Stack Overflow is a community of 4.7 million programmers, just like you, helping each other.

Join them; it only takes a minute:

Sign up
Join the Stack Overflow community to:
  1. Ask programming questions
  2. Answer and help your peers
  3. Get recognized for your expertise

This appeared as some test question. If you consider this function which uses a cache argument as the 1st argument

def f(cache, key, val): 
    cache[key] = val
    # insert some insanely complicated operation on the cache
    print cache

and now create a dictionary and use the function like so:

c = {}
f(c,"one",1)
f(c,"two",2)

this seems to work as expected (i.e adding to the c dictionary), but is it actually passing that reference or is it doing some inefficient copy ?

share|improve this question
2  
possible duplicate of Python: How do I pass a variable by reference? – rid May 8 '12 at 6:19
    
not exactly sure what you mean but python doesn't make copies unless you explicitly tell it to by using the copy module. – jamylak May 8 '12 at 6:19
    
Is your question about whether the integer values that you are passing to f are passed by reference or by value? – Andrew Gorcester May 8 '12 at 6:19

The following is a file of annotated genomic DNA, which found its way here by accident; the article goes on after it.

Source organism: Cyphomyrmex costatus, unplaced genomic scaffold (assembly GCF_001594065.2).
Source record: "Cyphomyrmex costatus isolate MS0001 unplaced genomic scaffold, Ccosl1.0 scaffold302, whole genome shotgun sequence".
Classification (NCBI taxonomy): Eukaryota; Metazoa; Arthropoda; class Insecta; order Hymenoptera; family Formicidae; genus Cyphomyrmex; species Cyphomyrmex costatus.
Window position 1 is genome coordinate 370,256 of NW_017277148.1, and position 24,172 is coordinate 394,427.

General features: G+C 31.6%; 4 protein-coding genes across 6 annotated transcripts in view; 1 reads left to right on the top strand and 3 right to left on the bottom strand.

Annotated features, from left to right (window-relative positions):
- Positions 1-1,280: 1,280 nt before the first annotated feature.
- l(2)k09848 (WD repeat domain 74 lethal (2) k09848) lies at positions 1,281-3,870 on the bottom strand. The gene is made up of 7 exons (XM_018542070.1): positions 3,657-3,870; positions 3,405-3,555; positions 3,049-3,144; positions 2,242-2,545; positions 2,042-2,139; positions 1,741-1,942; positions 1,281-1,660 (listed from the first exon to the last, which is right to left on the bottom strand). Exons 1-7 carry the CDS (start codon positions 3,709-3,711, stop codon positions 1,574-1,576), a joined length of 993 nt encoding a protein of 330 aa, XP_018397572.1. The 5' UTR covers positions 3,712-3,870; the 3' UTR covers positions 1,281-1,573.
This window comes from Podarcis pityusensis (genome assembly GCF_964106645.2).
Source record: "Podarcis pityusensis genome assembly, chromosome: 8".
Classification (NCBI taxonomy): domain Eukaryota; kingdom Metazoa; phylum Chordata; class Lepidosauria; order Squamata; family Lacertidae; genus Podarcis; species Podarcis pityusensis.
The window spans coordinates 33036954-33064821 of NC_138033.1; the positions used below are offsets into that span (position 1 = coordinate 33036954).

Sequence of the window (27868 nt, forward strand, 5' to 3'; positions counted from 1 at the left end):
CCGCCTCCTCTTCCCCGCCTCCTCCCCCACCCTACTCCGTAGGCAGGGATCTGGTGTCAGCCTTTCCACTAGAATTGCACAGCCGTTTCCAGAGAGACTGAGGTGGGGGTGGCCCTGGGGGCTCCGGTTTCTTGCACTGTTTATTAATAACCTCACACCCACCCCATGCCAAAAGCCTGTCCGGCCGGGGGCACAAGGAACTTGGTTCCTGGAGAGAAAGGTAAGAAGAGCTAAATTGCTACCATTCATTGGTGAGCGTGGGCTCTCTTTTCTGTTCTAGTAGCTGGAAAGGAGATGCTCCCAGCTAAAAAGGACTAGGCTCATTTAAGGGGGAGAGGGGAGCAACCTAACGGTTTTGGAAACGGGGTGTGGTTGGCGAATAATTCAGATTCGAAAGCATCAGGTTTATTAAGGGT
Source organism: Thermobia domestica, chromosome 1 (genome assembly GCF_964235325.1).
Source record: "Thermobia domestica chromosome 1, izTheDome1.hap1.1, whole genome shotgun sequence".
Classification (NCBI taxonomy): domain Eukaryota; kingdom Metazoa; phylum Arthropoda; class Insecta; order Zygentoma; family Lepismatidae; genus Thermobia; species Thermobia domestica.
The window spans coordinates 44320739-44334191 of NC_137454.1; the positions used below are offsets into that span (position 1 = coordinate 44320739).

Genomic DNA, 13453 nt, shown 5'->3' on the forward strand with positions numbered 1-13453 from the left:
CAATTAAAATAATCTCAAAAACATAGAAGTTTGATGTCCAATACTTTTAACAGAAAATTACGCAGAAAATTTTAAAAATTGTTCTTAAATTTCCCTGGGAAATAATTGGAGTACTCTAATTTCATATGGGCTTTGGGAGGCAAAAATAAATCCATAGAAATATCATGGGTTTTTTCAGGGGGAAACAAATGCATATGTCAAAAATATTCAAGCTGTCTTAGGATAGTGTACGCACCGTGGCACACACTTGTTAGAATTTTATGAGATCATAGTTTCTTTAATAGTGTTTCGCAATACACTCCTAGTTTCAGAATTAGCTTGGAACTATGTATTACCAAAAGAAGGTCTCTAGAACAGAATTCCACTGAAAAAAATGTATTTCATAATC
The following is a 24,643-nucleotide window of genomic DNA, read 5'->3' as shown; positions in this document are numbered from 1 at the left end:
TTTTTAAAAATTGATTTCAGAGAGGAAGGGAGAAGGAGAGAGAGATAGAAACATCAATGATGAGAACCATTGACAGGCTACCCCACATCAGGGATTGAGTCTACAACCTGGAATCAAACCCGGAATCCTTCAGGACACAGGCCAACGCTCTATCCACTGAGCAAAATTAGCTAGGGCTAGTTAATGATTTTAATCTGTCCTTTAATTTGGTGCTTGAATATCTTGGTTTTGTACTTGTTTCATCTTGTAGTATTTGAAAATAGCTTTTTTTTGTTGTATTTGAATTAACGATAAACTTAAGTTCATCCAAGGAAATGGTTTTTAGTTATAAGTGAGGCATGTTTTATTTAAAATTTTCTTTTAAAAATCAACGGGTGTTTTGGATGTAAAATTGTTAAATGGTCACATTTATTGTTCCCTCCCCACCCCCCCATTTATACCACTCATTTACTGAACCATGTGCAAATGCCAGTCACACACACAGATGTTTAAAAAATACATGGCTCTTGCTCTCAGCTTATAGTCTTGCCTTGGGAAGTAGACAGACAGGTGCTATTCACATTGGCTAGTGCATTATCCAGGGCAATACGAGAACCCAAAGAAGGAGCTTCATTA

1  
@PeterMoore I think the accepted answer on that question listed above will answer the question I think you are asking. If it doesn't, then please specify what the confusing part is. I think the cache bit is a red herring. – Andrew Gorcester May 8 '12 at 6:32
1  
All arguments in Python are passed by reference, so, yes, c is passed by reference. – kindall May 8 '12 at 6:44
up vote 1 down vote accepted

The dictionary passed to cache is not copied. As long as the cache variable is not rebound inside the function, it stays the same object, and modifications to the dictionary it refers to will affect the dictionary outside.

There is not even any need to return cache in this case (and indeed the sample code does not).

It might be better if f was a method on a dictionary-like object, to make this more conceptually clear.

If you use the id() function (built-in, does not need to be imported) you can get a unique identifier for any object. You can use that to confirm that you are really and truly dealing with the same object and not any sort of copy.

share|improve this answer
    
i see. yep i tested it and found that using a global to be a little faster (as expected) but only be 1 thenth of a second on 10 million iterations. Thanks for the reassurance. – Peter Moore May 8 '12 at 7:01

Your Answer

 
discard

By posting your answer, you agree to the privacy policy and terms of service.

Not the answer you're looking for? Browse other questions tagged or ask your own question.